"In the pilot study, the first human intracerebral retinal cell implantation study, we only implanted one side of the brain for safety reasons and to lessen the potential for complications," says Dr. Watts. "But since Parkinson's disease is a disorder that affects both sides of the brain, the phase IIb study will evaluate bilateral implantation - that is injections of Spheramine into both sides of the brain. Participants will receive a total of 650,000 RPE cells, with 325,000 implanted on each side. So we'll scale up the dose, but not by increasing the amount put into each striatum."

Dr. Watts says this new cell therapy is an important step, but it needs to be evaluated in a further rigorous manner during a controlled, double-blind study, which is now underway. "We're pleased that the improvement has continued out to two years of follow-up, and we hope this new study will also demonstrate significant benefits to PD patients."
-end-
Media Contacts: Janet Christenbury, 404/727-8599, jmchris@emory.edu
Kathi O. Baker, 404/727-9371, kobaker@emory.edu

Emory University Health Sciences Center

Related Dopamine Articles from Brightsurf:

Dopamine surge reveals how even for mice, 'there's no place like home'
''There's no place like home,'' has its roots deep in the brain.

New dopamine sensors could help unlock the mysteries of brain chemistry
In 2018, Tian Lab at UC Davis Health developed dLight1, a single fluorescent protein-based biosensor.

Highly sensitive dopamine detector uses 2D materials
A supersensitive dopamine detector can help in the early diagnosis of several disorders that result in too much or too little dopamine, according to a group led by Penn State and including Rensselaer Polytechnic Institute and universities in China and Japan.

Dopamine neurons mull over your options
Researchers at the University of Tsukuba have found that dopamine neurons in the brain can represent the decision-making process when making economic choices.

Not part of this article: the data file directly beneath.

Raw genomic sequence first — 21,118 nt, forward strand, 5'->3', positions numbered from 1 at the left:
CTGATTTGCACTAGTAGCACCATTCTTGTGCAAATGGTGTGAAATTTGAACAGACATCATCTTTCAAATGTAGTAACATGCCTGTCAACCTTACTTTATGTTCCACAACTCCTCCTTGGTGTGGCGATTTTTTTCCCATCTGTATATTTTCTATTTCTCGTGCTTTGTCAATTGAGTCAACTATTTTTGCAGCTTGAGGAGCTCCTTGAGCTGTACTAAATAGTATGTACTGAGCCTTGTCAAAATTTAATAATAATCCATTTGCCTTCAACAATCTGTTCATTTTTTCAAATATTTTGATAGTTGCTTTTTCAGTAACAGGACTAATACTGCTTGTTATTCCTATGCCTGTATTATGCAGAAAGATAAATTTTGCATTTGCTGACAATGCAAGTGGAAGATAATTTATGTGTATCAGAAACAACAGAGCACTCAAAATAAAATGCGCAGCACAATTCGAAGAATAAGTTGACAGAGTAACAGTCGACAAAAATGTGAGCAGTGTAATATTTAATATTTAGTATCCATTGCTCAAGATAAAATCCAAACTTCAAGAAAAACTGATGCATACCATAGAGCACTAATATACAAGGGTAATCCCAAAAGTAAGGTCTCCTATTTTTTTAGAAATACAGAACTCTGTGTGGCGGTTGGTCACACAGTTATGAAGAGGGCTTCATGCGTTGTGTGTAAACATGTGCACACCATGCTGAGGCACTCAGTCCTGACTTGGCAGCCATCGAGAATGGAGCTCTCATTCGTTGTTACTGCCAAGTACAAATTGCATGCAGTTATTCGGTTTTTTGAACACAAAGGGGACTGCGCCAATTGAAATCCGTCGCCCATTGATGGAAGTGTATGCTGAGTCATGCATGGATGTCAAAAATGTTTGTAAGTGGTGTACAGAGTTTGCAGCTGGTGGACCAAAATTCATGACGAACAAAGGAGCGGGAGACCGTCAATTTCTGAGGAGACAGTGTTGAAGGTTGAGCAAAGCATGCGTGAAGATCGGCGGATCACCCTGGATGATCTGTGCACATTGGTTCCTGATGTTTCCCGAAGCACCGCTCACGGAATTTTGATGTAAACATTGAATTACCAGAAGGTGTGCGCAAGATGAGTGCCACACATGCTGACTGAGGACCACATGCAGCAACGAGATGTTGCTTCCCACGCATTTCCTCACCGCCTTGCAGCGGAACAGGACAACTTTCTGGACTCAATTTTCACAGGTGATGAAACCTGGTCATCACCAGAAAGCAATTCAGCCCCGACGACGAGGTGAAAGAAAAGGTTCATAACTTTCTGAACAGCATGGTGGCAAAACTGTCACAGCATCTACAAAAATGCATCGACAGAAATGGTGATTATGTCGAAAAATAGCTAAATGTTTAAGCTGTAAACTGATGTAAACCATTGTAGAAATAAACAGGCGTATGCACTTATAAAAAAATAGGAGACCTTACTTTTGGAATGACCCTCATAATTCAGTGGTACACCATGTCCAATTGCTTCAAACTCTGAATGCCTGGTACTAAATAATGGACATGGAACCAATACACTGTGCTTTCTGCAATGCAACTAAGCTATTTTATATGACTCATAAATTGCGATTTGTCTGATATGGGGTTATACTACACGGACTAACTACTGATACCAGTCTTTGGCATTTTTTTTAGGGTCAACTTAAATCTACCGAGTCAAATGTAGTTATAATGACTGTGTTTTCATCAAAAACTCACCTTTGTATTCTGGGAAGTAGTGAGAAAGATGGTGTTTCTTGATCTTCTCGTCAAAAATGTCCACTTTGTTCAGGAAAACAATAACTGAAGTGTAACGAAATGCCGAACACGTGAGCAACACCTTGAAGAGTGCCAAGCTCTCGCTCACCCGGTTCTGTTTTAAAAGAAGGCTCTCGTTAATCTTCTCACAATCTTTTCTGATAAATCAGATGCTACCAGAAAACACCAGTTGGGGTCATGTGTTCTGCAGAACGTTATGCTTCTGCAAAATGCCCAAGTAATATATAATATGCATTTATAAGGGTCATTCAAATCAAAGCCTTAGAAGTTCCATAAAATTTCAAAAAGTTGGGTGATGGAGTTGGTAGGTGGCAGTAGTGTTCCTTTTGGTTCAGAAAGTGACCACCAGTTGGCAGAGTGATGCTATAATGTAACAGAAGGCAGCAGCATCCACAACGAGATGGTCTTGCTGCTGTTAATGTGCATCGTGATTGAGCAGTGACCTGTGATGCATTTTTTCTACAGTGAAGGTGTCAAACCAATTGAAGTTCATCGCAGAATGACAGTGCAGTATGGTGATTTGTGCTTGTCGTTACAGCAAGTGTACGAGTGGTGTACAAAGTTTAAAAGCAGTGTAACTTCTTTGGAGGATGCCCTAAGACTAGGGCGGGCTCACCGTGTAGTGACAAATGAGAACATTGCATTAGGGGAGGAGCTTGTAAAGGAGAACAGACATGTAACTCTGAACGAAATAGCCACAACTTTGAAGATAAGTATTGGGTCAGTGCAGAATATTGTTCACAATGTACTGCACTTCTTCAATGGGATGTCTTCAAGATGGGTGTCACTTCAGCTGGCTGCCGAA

Viewing dopamine receptors in their native habitat
A new study led by UT Southwestern researchers reveals the structure of the active form of one type of dopamine receptor, known as D2, embedded in a phospholipid membrane.

Significant differences exist among neurons expressing dopamine receptors
An international collaboration, which included the involvement of the research team from the Institut de Neurociències of the UAB (INC-UAB), has shown that neurons expressing dopamine D2 receptors have different molecular features and functions, depending on their anatomical localization within the striatum.

How dopamine drives brain activity
Using a specialized magnetic resonance imaging (MRI) sensor that can track dopamine levels, MIT neuroscientists have discovered how dopamine released deep within the brain influences distant brain regions.

Novelty speeds up learning thanks to dopamine activation
Brain scientists led by Sebastian Haesler (NERF, empowered by IMEC, KU Leuven and VIB) have identified a causal mechanism of how novel stimuli promote learning.

Evidence in mice that childhood asthma is influenced by the neurotransmitter dopamine
Neurons that produce the neurotransmitter dopamine communicate with T cells to enhance allergic inflammation in the lungs of young mice but not older mice, researchers report Nov.

Chronic adversity dampens dopamine production
People exposed to a lifetime of psychosocial adversity may have an impaired ability to produce the dopamine levels needed for coping with acutely stressful situations.

Read More: Dopamine News and Dopamine Current Events
Brightsurf.com is a participant in the Amazon Services LLC Associates Program, an affiliate advertising program designed to provide a means for sites to earn advertising fees by advertising and linking to Amazon.com.